Many years ago, I used to do some radio fox hunting with cars. Usually these hunts are at night to make it more exciting, and can be great fun. As I got older I lost interest and moved on to other things. But last year, I decided to have a go at a popular balloon fox hunt on 144MHz. This is quite a large scale and professionally organized fox hunt by Dutch Radio Amateurs. Read the rest of this entry »
Ever wondered how well your 50Ω coaxial cable is working? If you have a reasonably fast oscilloscope, preferably up to 100MHz and a signal generator which can generate short bursts, you can measure not only the length of your cable, but also the return loss at a certain frequency. From that, we can learn the attenuation of the cable.
This blog post describes the classic time domain reflection measurement using the following setup:
In 2013, Remco PA3FYM obtained the schematics of the radio and devised a modification where transistor Q17 of the VOX is re-purposed as preamplifier in the microphone audio circuit. It works wonders for your radio. For people needing a bit more visual guidance, below is a walktrough of how I did this to my Baofeng UV-5RA.
I went through all the struggles everybody else seems to be going through to get this screen connected to my Arduino Nano. I had the 5V to 3.3V voltage conversion problem, and the “only works with software interrupts” problem which makes the display run slow. The solutions are not complicated but not very wel documented. Until now.
For some reason I have trouble finding a document which lists the complete IARU Region 1 Band Plans. To end my “can I transmit here” quests, I’ve combined the information from several resources into a usable graphical representation of all Amateur Radio bands and modes up to 500MHz. I’ve not listed bands above 500MHz, please post links to those in the comments if you have them.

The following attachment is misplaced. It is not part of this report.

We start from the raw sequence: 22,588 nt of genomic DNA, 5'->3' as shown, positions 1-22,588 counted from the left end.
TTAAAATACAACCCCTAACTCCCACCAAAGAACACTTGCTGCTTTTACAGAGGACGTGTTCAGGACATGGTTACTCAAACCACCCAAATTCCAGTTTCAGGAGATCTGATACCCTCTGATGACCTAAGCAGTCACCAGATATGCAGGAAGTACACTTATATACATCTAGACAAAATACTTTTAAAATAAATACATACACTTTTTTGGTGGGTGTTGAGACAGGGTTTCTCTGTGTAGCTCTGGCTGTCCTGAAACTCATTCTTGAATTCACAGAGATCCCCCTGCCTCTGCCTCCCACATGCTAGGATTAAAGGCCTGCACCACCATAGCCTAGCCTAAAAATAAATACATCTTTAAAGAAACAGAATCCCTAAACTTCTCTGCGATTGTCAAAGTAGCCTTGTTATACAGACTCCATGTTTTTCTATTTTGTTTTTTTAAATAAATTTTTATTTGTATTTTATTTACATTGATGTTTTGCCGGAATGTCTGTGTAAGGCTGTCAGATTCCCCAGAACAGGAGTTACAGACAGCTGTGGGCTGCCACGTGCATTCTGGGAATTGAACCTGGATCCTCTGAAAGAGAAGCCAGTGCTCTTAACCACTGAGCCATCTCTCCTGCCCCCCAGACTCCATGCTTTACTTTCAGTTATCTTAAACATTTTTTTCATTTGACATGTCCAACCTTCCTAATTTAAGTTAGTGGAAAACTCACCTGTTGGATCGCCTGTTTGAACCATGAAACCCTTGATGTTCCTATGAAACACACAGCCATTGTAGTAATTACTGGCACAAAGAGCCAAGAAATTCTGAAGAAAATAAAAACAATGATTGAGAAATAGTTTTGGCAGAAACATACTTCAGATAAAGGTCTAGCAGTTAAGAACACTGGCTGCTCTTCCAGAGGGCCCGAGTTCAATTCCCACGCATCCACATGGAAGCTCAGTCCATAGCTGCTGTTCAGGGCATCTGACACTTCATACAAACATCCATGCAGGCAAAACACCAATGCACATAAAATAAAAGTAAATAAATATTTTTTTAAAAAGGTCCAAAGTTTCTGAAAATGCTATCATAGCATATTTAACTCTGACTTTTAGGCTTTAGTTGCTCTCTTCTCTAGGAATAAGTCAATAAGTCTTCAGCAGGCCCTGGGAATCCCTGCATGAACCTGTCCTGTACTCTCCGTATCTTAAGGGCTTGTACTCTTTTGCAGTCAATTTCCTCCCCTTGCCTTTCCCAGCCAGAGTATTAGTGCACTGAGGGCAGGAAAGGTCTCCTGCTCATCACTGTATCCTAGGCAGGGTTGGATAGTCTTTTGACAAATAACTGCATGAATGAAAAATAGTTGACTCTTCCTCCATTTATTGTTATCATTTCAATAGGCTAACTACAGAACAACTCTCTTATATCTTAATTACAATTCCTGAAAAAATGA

Exact use of a frequency may differ in your local region, so always listen first.
Lorenzo had a great idea. In stead if being one of those “having fun at the bar” ideas that never actually see the light of day, Lorenzo followed through. Did you ever have that urge to just take a gun and shoot that fly that is constantly buzzing around your head or food? Well now you can. Check out his invention at www.bugasalt.com.
Seeing his gun, I remembered making pea-shooters at high school from a roll of tape and a party balloon. I adjusted the idea for flies (smaller nozzle), and it works beautifully. It only holds one shot, and it looks not nearly as cool as the shotgun idea of Lorenzo, but if you can’t wait to start shooting those flies, here’s how to make your own low-budget, one-shot salt shooter. Enjoy!
My sisters in law bought a beautiful 2006 Toyota Corolla Verso. They could not get the iPhone to pair with the car’s Bluetooth system. The dealer told them that this was an iPhone problem, but after some fiddling, it turns out there is a simple workaround. If you want to pair an iPhone to your car, and the car says “pairing failed” as soon as you tap on your iPhone, this simple trick might help for you. This article contains detailed steps for the Toyota Corolla Verso, but on other cars this might work too.